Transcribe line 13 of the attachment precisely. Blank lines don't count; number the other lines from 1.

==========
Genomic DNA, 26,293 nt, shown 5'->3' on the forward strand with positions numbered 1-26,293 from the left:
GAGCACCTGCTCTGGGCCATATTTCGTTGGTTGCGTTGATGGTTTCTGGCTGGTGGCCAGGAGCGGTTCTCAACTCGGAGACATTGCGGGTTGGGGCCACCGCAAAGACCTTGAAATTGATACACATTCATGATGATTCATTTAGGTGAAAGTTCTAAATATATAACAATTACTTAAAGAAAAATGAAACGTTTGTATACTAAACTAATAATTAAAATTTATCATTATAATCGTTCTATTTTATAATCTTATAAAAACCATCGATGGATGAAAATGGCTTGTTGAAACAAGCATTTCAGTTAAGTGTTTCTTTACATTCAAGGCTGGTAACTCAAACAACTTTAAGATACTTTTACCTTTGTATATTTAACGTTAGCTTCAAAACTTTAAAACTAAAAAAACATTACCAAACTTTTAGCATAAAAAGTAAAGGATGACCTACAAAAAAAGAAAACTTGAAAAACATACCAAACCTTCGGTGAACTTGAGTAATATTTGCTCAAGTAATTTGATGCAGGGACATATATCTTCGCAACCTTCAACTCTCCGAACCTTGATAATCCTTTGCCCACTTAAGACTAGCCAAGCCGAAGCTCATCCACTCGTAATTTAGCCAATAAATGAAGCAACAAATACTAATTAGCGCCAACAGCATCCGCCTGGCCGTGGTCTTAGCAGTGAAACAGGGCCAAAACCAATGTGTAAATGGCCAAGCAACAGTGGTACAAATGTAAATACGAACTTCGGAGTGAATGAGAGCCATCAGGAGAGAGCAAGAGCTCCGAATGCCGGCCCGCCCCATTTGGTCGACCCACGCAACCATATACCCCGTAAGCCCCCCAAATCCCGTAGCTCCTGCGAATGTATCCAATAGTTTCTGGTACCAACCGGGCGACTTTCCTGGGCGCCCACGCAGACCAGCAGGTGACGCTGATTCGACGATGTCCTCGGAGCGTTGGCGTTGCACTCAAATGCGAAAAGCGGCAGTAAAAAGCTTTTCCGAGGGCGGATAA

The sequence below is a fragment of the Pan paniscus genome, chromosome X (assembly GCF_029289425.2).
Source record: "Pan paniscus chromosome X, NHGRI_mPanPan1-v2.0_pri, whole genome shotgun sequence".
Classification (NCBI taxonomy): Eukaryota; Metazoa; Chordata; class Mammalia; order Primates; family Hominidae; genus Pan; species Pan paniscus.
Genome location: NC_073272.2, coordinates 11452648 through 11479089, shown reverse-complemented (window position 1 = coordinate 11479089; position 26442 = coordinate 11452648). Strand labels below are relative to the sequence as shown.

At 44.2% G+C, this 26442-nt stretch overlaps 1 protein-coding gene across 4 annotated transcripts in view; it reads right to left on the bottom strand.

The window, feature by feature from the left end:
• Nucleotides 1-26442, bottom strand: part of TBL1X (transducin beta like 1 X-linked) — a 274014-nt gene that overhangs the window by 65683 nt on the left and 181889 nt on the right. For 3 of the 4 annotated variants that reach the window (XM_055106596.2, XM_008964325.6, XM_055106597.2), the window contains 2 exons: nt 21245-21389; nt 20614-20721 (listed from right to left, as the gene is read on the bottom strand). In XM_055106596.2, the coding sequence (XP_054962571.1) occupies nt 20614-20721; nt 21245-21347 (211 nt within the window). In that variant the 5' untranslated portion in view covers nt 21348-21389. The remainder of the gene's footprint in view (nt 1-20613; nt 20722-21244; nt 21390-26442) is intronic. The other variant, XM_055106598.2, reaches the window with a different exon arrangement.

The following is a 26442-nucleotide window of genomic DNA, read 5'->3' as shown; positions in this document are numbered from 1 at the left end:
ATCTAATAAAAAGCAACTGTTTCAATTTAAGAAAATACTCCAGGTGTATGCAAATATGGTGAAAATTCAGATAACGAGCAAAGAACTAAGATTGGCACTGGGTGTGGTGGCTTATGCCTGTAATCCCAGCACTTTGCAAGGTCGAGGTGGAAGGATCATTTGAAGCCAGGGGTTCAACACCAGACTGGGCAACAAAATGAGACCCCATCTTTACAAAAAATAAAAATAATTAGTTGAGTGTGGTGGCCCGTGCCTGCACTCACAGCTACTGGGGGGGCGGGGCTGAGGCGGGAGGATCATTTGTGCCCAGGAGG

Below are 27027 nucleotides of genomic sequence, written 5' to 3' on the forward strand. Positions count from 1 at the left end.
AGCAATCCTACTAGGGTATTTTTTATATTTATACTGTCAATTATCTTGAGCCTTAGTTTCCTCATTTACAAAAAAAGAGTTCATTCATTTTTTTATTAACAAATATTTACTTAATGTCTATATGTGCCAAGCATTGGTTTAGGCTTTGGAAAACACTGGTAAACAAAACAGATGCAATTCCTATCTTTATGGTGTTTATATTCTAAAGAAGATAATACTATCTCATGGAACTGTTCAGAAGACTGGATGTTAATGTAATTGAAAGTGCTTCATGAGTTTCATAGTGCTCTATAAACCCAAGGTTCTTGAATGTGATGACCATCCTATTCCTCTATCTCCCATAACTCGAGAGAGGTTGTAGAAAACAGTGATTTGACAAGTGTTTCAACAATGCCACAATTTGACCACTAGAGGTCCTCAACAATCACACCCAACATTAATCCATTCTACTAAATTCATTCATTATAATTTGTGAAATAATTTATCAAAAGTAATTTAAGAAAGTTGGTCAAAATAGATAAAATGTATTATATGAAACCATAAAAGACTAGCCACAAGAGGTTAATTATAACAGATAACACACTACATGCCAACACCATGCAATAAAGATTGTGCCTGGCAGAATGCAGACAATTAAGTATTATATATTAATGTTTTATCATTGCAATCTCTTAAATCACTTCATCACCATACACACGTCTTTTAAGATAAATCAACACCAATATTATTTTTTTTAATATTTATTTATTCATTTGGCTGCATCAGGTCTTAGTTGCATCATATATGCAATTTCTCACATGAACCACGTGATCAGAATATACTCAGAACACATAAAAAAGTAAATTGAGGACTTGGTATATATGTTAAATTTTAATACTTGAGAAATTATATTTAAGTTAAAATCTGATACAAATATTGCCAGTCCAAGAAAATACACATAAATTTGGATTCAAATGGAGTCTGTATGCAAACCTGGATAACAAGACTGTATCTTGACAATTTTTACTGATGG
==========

AGCAATCCTACTAGGGTATTTTTTATATTTATACTGTCAATTATCTTGAGCCTTAGTTTCCTCATTTACAAAAAAAGAGTTCATTCATTTTTTTATTAACAAATATTTACTTAATGTCTATATGTGCCAAGCATTGGTTTAGGCTTTGGAAAACACTGGTAAACAAAACAGATGCAATTCCTATCTTTATGGTGTTTATATTCTAAAGAAGATAATACTATCTCATGGAACTGTTCAGAAGACTGGATGTTAATGTAATTGAAAGTGCTTCATGAGTTTCATAGTGCTCTATAAACCCAAGGTTCTTGAATGTGATGACCATCCTATTCCTCTATCTCCCATAACTCGAGAGAGGTTGTAGAAAACAGTGATTTGACAAGTGTTTCAACAATGCCACAATTTGACCACTAGAGGTCCTCAACAATCACACCCAACATTAATCCATTCTACTAAATTCATTCATTATAATTTGTGAAATAATTTATCAAAAGTAATTTAAGAAAGTTGGTCAAAATAGATAAAATGTATTATATGAAACCATAAAAGACTAGCCACAAGAGGTTAATTATAACAGATAACACACTACATGCCAACACCATGCAATAAAGATTGTGCCTGGCAGAATGCAGACAATTAAGTATTATATATTAATGTTTTATCATTGCAATCTCTTAAATCACTTCATCACCATACACACGTCTTTTAAGATAAATCAACACCAATATTATTTTTTTTAATATTTATTTATTCATTTGGCTGCATCAGGTCTTAGTTGCATCATATATGCAATTTCTCACATGAACCACGTGATCAGAATATACTCAGAACACATAAAAAAGTAAATTGAGGACTTGGTATATATGTTAAATTTTAATACTTGAGAAATTATATTTAAGTTAAAATCTGATACAAATATTGCCAGTCCAAGAAAATACACATAAATTTGGATTCAAATGGAGTCTGTATGCAAACCTGGATAACAAGACTGTATCTTGACAATTTTTACTGATGG